However with most adjectives ending on consonants (e.g. türkis or pink), there is no such or a similar problem.

Now, for reasons that are beyond me (see this question, some language authorities¹ in the past decided, that some adjectives (especially colour adjectives) should not be inflected at all. While some native speakers will actually do so for lila, rosa, extra, prima, super and klasse, I have never seen anybody do so for any other adjectives (e.g., orange, pink or türkis) and most people will consider it a mistake, if you use them attributively but not inflected. Also I would not know what problem should arise from inflecting these adjectives. There are also some rarer adjectives, which are not used attributively at all in my experience, but are suffixed with -farben or replaced by an entirely different adjective:

Das Kleid ist khaki. Ein khakifarbenes Kleid. (Also: Das Kleid ist khakifarben.)

However, for most such rare colour adjectives, I would stumble over them if somebody used them without -farben, since it would take me some time to identify them as what they are. Therefore I would only use them with -farben (if at all) and would also recommend this – except for audiences that deal with these colours on a daily basis.

Finally, going back to the actual question, I would recommend the following (if you want to be understood and need not be correct for correctness’s sake according to some weird authority):

  • Inflect normally:
    • Any non-loaned adjective.
    • Any relatively common loaned adjective, if it ends on schwa or does not end on another vowel in both, pronunciation and spelling. For example: orange, beige, pink, violett, purpurn, türkis, prüde. Note, that for orange appending an n before inflecting is not uncommon: »Ein orange(ne)s Haus.«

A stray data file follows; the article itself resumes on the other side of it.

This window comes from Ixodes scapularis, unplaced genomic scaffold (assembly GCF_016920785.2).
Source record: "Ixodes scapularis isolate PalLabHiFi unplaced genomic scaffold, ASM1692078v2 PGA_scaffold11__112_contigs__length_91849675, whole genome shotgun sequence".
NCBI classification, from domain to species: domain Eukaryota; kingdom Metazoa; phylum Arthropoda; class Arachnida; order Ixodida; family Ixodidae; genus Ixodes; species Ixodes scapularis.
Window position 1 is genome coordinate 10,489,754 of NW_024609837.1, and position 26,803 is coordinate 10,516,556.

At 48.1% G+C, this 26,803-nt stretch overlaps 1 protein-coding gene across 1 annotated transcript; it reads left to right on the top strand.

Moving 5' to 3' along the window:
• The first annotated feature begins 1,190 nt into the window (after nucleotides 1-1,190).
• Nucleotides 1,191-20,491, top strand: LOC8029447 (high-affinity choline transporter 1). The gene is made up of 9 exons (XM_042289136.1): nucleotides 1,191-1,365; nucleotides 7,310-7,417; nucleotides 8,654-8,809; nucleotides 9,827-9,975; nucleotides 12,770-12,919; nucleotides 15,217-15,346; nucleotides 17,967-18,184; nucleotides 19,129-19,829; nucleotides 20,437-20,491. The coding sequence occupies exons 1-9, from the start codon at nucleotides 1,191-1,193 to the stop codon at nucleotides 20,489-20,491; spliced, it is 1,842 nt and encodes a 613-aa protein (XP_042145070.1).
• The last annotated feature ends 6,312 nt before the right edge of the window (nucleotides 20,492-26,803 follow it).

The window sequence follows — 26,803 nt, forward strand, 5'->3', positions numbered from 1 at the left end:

• Do not inflect:
    • Non-loaned adjectives ending on -lei or -tel (like achtel) and adjectives ending on -er derived from geographical names.
    • The following six words: rosa, lila, prima, extra, super, klasse. For rosa and lila, adding an n for inflection is also acceptable in my opinion. (I went through Canoo’s list of non-inflected adjectives multiple times and did not see any other word that falls into this category for me.)
  • Do not use attributively (or do not use at all):
    • All other loaned adjectives ending on a vowel – use alternatives instead, such as: khakifarben, heterosexuell
    • Some non-loaned adjectives like allein.

¹ That is non-official language authorities. There has never been an official authority on German grammar.

share|improve this answer

I could not find a rule that any adjective that ends in a vowel doesn't take an adjective ending, it does sound reasonable however. I did find this though:

The mentioned adjectives are called unveränderliche Adjektive, Wikipedia states that they are mostly loan words, borrowed colour words and adjectives for geographical origin ending with -er.

Canoonet maintains a list, but does not describe a clear rule at all, however it does give examples of adjectives not ending in vowels and not taking endings, e.g. quitt.

share|improve this answer

Your Answer

 
discard

By posting your answer, you agree to the privacy policy and terms of service.

Not the answer you're looking for? Browse other questions tagged or ask your own question.